Thursday, February 08, 2007
Me: Good night, sweetheart. Happy Birthday.
The Kid: Hey mom, you know what? Tomorrow, I get to wake up as a seven year old for the second time!
Me: That's awesome, Kid.
The Kid: I know. I love this age.
Sunday, February 04, 2007
Anyway, in April of 1999, I had just returned from an international conference on paleolithic rock art in Portugal (gasp! So awesome, I'll have to tell you about it sometime). And so, literally as The Kid was conceived, I was mulling over two exceedingly poor paying jobs for archaeologists I'd met at that conference. The first was a roman cooking site in the glorious Algarve of southern Portugal, like, the site was virtually in heaven, and the second was a paleolithic site in The Alps. No damn joke. I had a choice between a mediterranean seaside and a ricola commercial. I would have no money, and I would be showing wealthy tourists how to tell rat bones from cooked stone, but, well, I'd be on the Med or in the Alps. Rough.
But now, I sell insurance. Christ. Insurance. Is it not the iconic soul-crushing job? Also, if I've sold out to corporate America, should I not have something to show for it? I guess I do. Do you know what I have to show for the money I make?
- $110 per month in prescription drug copays
- approx. $180 in doctor's visits costs, if we don't see his pediatrician, dentist, or therapist more than twice
- A child with a mental disorder, or three
- constant worry, gray hairs and enormous strain, in every thing. EVERY LITTLE THING.
So, it's not the Alps. I'm generally okay with this most of the time. I made a choice to have The Kid. All mothers, however, at one time or another, regret their choice. I certainly have too. And I don't want to say I don't want him, or I don't love him, or that I didn't expect motherhood to be hard, or that single motherhood would somehow be more financially easy, but damn, people. It's hard to be The Kid's mom. The toll he's wrecked on me, and really (I could not be more serious about this one) on my family, my sisters and their kids and my mom, feels at times as though it is limitless. And he's only 6. Every day it's something new, and I'm fucking tired, let alone conceiving of what I've got ahead of me for the rest of his life. I'm exhausted of having The Kid, The Kid who must fight me at every moment over food, over not getting enough attention/ getting too much attention, daily phone calls from school, doctors, etc. It's the et cetera that kills me the most.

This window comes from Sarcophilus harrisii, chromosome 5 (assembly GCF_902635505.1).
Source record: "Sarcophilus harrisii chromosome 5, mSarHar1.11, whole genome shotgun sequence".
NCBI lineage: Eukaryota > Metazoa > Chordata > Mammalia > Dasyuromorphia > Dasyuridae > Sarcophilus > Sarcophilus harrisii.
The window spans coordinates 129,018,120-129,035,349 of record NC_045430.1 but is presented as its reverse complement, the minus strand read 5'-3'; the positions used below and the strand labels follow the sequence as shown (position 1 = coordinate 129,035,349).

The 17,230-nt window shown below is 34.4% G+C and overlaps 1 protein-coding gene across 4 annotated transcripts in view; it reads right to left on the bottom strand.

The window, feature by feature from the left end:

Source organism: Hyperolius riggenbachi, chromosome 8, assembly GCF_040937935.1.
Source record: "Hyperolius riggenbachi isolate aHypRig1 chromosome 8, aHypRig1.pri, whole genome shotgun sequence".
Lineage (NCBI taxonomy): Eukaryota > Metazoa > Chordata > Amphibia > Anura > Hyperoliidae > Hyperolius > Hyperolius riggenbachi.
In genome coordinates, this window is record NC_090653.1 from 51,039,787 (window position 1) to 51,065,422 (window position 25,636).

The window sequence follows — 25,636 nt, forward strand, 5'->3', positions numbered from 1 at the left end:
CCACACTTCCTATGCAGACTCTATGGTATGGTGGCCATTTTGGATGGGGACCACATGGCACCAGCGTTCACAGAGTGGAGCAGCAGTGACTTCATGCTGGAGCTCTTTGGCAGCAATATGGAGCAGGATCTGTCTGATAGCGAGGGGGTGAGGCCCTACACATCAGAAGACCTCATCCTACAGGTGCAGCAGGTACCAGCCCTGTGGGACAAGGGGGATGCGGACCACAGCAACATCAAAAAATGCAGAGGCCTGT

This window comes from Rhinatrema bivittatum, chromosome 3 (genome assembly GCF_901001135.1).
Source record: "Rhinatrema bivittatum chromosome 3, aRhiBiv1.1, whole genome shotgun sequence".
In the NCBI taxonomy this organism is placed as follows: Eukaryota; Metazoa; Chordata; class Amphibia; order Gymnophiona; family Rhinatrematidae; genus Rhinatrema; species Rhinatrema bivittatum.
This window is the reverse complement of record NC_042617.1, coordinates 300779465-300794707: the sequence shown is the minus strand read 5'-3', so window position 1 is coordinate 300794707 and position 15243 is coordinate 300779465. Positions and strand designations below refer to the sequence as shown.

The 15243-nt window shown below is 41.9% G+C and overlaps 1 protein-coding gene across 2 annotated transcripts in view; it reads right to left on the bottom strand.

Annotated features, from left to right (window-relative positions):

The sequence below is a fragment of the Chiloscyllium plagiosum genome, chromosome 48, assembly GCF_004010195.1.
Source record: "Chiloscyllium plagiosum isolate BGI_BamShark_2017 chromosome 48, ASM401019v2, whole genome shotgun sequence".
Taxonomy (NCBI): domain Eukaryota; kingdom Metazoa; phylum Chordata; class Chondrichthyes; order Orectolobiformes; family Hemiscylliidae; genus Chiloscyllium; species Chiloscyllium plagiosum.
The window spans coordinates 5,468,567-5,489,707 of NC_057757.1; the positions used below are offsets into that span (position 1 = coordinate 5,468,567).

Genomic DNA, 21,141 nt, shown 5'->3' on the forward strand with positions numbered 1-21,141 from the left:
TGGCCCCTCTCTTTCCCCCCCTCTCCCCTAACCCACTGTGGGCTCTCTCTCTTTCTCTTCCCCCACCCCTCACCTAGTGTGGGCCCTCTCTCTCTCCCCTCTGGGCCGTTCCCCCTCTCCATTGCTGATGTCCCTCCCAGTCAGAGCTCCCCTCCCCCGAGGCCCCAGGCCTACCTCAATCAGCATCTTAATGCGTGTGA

I love him, but I also like to fantasize about my alternate path, the summer spent in Portugal, the jobs from there, that professor I met from Cambridge asking me to work with him on Romanesque finial research once he got funding, the impermanence of the life of an archaeologist, and the wanderlust of it all. I wouldn't be human if I didn't.
So, anyway, this poem I added to the blog below. It's my favorite... It's resonated with me long before I got all knocked up, but after being a mother, it really began to rock my world. It combines all of those things that cross your mind at 5am with a suckling baby: the routine, the lonliness, I guess, the monotony of it all, but also all of those spectacular flashes of the cosmic in holding a tiny being in your hands. When they coo at an empty ceiling, and you look up, expecting to see a ghost, or an angel or something, and you get the chills; when you think of how you are continuing the species, and your body's acheivement in childbirth somehow connects to the sorority of all women, of all time who have felt this and done that, and you realize that God is somehow tied up in all of that, and so it follows that you are God and God is you, and we all are immensely creative, in the truest, purest sense, in the stupor and sleep deprivation of motherhood. So when I'm feeling the pull of sadness at my lot in life, I read that poem, and I generally answer her big question, about the going around and down to the old temple, that I am most definitely a priestess.
I reserve the right, however, to occasionally feel as though I am the sacrifice.